We've been banging on about this game pretty hard lately, so you could be forgiven for thinking we've already said everything there is to say about it. But bear with us, because we're convinced there's something a bit special going on here. All evidence points to F.E.A.R. being the best single-player shooter since Half-Life 2 and a contender for game of the year, not to mention the next small step on the road to graphical nirvana.

What exactly makes it so special is a little more difficult to discern. Many - including our former editor Dave Woods - are getting hung up on the name, emitting girlish squeals about F.E.A.R. being the 'scariest game ever'. You've got the barely perceptible flashes of eviscerated flesh.


The fleeting glimpses of the creepy little girl in the red dress. The scary geezer with the blood-caked mug appearing by your side and then disappearing in a puff of dust. But whether or not all this makes F.E.A.R. the scariest game ever is kind of beside the point. Rather, the horror elements simply add another dimension to an already potent mix of explosive, high-impact action, deep story elements and scintillating SFX. Hand in hand with some of the best AI on the planet, this is what makes F.E.A.R. so compelling.

VU Games recently invited us to play another chunk of the game - the first four levels no less, complete in everything but name and the occasional graphical hangnail - and we got a full-force blast of the formula in action. The game kicks off, as you may recall, with the escape of psychic bad guy and raving nutcase Paxton Fettle, a telepathically-enhanced military commander trained to lead an army of cloned supersoldiers. Each one of these chaps is a Universal Soldier-like automaton, with full battle awareness but not much in the way of conversational ability. In short, they're unfeeling killing machines, and Paxton has 1,000 of the buggers at his beck and call.

At the outset of the game, you - a new recruit to an elite paranormal strike team - are sent to infiltrate the complex held by Fettle, teaming up with a Delta team to creep in via the back door. The Deltas clearly don't take kindly to their new point man, and send you off to open a gate for them in a nearby switch room. While you're gone Something Bad happens and (minor spoiler warning), you return to find the entire Delta Team dead. And not just dead, but reduced to bloody, meat-flecked skeletons, as if a horde of peckish Texans has set upon the group in your absence.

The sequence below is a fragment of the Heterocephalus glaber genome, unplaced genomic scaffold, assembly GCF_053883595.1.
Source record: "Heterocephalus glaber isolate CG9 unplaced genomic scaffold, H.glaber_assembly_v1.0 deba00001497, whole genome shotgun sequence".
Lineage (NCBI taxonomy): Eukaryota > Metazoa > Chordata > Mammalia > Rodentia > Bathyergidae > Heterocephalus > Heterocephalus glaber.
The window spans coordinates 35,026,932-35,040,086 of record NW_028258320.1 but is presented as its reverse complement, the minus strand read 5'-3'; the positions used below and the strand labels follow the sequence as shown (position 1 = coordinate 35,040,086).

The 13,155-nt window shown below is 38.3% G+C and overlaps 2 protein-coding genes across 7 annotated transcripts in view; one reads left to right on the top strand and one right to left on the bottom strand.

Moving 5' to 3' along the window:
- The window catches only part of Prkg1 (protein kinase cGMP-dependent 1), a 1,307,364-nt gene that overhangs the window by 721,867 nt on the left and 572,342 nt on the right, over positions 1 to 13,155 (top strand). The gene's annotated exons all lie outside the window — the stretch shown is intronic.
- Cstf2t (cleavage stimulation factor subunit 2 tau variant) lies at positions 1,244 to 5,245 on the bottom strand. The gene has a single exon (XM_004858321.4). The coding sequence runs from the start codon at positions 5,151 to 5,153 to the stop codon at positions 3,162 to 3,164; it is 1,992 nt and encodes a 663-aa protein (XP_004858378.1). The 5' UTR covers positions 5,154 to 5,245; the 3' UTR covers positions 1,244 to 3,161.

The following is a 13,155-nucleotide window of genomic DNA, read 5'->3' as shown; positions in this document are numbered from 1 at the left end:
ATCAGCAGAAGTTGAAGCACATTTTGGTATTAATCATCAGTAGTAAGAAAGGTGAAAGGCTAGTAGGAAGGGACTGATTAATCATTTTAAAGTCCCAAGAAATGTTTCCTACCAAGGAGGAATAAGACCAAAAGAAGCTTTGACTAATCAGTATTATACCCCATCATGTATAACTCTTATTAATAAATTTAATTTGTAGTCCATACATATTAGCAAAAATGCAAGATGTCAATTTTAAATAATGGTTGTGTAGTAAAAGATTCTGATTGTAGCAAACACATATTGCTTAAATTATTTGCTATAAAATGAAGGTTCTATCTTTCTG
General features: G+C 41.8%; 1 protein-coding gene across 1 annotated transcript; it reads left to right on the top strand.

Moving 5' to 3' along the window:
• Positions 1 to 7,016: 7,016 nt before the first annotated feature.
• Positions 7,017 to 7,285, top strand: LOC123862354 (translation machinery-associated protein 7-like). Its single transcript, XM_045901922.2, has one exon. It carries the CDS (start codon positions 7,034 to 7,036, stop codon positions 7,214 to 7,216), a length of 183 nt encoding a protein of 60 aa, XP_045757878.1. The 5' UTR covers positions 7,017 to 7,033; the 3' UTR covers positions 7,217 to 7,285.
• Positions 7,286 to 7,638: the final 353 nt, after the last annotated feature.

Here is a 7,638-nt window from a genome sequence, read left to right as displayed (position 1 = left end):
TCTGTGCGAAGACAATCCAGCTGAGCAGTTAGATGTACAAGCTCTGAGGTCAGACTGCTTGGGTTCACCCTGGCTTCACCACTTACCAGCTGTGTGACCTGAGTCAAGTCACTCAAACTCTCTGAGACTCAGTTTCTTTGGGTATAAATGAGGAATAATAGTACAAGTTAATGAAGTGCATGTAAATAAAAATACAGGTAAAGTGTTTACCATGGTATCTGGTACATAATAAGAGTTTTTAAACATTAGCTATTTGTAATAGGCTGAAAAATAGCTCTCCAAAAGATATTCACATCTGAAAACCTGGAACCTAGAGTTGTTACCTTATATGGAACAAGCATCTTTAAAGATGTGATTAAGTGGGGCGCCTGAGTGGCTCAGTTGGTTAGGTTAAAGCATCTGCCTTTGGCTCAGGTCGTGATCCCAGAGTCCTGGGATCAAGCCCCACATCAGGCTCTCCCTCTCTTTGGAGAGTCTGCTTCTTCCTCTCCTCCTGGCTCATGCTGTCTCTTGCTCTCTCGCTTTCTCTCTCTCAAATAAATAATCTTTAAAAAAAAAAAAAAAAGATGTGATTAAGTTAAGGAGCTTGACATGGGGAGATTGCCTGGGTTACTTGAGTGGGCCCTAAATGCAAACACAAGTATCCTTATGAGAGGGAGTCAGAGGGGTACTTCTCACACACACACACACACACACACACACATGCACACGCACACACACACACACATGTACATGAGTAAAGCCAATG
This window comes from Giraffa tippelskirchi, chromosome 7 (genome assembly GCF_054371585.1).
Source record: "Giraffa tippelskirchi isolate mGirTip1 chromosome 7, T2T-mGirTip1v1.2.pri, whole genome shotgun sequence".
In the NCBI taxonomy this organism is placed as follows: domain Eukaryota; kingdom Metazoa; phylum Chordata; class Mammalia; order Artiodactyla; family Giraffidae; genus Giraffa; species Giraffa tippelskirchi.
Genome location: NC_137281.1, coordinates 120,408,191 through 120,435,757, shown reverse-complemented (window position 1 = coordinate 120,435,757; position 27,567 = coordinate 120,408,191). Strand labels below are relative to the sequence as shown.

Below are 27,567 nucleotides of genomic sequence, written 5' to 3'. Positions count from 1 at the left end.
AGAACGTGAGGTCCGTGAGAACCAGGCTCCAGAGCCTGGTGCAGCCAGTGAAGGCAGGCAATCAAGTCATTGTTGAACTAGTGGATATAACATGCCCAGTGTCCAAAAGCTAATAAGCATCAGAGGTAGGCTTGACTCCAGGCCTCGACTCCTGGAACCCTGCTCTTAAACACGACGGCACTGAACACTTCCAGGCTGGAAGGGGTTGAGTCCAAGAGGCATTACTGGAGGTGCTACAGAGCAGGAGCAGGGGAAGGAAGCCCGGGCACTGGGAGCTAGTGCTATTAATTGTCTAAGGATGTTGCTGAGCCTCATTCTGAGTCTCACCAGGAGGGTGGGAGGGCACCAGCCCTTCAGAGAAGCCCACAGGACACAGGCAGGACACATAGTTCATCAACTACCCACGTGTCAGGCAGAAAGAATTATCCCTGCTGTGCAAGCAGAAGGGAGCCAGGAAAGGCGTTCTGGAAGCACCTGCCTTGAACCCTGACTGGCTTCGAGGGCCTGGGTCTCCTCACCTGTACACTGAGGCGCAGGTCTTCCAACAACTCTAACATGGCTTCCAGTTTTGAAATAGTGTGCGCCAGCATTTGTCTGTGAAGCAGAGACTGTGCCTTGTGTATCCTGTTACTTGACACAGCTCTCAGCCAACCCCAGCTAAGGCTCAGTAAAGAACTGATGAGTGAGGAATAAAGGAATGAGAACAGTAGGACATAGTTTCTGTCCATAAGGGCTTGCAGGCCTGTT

The effect is so over-the-top it's almost comical. It recalls the kind of sick humour that made Monolith's debut shooter Blood such gory fun, and while not producing much genuine fear, is a nicely ominous way to set you on your path. Later, when the fleeting visions start to creep in and you're clearly being stalked by both Paxton Fettle and the little girl, the manifest sense of unease really starts to build.


Producer Rob Loftus explains: "The thing with horror is that you have to feed it slowly. In a game, you have to maintain things over a much longer period of time than a film, so we had to place these key spooky moments very carefully."

Moving further into the level, this intimate attention to pacing also extends to gunplay. Rather than facing a continuous barrage of foes as in most shooters, the action in F.E.A.R. is broken up into discrete firefights, with long, creepy sections of relative inactivity in between. In this respect it's more reminiscent of Rainbow Six-style tactical shooters than, say, Half-Life 2, a slant that lends the game a distinct edge of authenticity.

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